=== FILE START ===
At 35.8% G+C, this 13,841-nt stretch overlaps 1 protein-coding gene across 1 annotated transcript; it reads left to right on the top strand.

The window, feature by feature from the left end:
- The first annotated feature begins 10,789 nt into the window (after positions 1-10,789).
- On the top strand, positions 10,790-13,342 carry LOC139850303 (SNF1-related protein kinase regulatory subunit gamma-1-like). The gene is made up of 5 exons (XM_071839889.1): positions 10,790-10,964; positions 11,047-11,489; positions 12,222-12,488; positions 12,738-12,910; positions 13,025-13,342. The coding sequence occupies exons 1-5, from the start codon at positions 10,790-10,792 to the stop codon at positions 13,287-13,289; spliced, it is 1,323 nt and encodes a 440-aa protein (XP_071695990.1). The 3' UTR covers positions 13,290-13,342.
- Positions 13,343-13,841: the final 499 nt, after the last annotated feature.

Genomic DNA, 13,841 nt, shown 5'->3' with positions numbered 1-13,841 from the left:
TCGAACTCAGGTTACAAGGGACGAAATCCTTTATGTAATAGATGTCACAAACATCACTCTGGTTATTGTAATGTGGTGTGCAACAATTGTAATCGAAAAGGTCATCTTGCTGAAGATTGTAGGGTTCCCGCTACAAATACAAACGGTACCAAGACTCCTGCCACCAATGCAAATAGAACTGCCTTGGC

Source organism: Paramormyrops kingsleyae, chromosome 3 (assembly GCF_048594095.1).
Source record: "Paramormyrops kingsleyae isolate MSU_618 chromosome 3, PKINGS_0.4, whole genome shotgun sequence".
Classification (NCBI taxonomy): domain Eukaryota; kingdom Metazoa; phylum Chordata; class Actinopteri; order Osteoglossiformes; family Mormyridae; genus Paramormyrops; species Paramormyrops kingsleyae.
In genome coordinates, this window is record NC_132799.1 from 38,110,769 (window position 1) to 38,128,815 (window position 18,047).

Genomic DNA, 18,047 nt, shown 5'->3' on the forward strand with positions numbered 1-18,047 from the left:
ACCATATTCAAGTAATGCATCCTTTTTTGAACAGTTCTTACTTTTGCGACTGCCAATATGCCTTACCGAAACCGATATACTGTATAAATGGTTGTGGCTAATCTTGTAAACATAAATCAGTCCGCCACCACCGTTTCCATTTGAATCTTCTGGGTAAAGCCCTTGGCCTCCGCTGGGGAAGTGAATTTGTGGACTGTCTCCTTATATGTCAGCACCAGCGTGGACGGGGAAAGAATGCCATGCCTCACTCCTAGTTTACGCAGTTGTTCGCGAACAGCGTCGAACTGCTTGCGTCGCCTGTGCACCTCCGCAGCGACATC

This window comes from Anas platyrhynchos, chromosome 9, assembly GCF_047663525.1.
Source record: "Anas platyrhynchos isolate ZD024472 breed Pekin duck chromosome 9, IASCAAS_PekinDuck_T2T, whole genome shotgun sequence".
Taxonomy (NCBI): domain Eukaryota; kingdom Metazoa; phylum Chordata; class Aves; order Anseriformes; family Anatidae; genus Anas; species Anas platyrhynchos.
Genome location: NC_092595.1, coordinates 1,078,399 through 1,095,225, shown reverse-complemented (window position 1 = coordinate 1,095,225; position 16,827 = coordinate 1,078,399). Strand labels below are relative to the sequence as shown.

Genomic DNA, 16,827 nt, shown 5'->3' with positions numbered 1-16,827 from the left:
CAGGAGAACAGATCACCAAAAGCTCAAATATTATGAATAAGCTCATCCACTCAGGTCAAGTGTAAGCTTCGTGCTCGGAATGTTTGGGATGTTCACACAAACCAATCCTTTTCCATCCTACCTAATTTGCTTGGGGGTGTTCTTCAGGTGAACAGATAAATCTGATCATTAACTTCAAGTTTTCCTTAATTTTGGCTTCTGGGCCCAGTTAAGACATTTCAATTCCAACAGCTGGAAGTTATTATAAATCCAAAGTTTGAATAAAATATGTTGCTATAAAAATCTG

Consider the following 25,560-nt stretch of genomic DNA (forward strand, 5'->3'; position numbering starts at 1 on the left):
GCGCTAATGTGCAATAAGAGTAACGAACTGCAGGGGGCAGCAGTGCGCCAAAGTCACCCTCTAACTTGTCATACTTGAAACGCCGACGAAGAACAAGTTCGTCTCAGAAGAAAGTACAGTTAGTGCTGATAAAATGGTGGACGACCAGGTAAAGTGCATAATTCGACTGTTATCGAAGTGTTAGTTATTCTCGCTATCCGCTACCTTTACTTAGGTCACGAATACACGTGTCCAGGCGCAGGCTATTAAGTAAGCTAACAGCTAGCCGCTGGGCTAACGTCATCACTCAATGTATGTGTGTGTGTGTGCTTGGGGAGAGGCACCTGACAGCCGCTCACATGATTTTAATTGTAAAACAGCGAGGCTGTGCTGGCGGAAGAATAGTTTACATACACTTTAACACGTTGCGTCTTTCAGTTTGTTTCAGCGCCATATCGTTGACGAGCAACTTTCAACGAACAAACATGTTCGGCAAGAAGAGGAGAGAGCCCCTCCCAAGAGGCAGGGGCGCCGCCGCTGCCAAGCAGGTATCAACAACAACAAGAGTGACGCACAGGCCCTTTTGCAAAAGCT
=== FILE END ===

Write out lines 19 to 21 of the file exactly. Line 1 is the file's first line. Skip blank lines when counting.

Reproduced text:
CAGGAGAACAGATCACCAAAAGCTCAAATATTATGAATAAGCTCATCCACTCAGGTCAAGTGTAAGCTTCGTGCTCGGAATGTTTGGGATGTTCACACAAACCAATCCTTTTCCATCCTACCTAATTTGCTTGGGGGTGTTCTTCAGGTGAACAGATAAATCTGATCATTAACTTCAAGTTTTCCTTAATTTTGGCTTCTGGGCCCAGTTAAGACATTTCAATTCCAACAGCTGGAAGTTATTATAAATCCAAAGTTTGAATAAAATATGTTGCTATAAAAATCTG

Consider the following 25,560-nt stretch of genomic DNA (forward strand, 5'->3'; position numbering starts at 1 on the left):
GCGCTAATGTGCAATAAGAGTAACGAACTGCAGGGGGCAGCAGTGCGCCAAAGTCACCCTCTAACTTGTCATACTTGAAACGCCGACGAAGAACAAGTTCGTCTCAGAAGAAAGTACAGTTAGTGCTGATAAAATGGTGGACGACCAGGTAAAGTGCATAATTCGACTGTTATCGAAGTGTTAGTTATTCTCGCTATCCGCTACCTTTACTTAGGTCACGAATACACGTGTCCAGGCGCAGGCTATTAAGTAAGCTAACAGCTAGCCGCTGGGCTAACGTCATCACTCAATGTATGTGTGTGTGTGTGCTTGGGGAGAGGCACCTGACAGCCGCTCACATGATTTTAATTGTAAAACAGCGAGGCTGTGCTGGCGGAAGAATAGTTTACATACACTTTAACACGTTGCGTCTTTCAGTTTGTTTCAGCGCCATATCGTTGACGAGCAACTTTCAACGAACAAACATGTTCGGCAAGAAGAGGAGAGAGCCCCTCCCAAGAGGCAGGGGCGCCGCCGCTGCCAAGCAGGTATCAACAACAACAAGAGTGACGCACAGGCCCTTTTGCAAAAGCT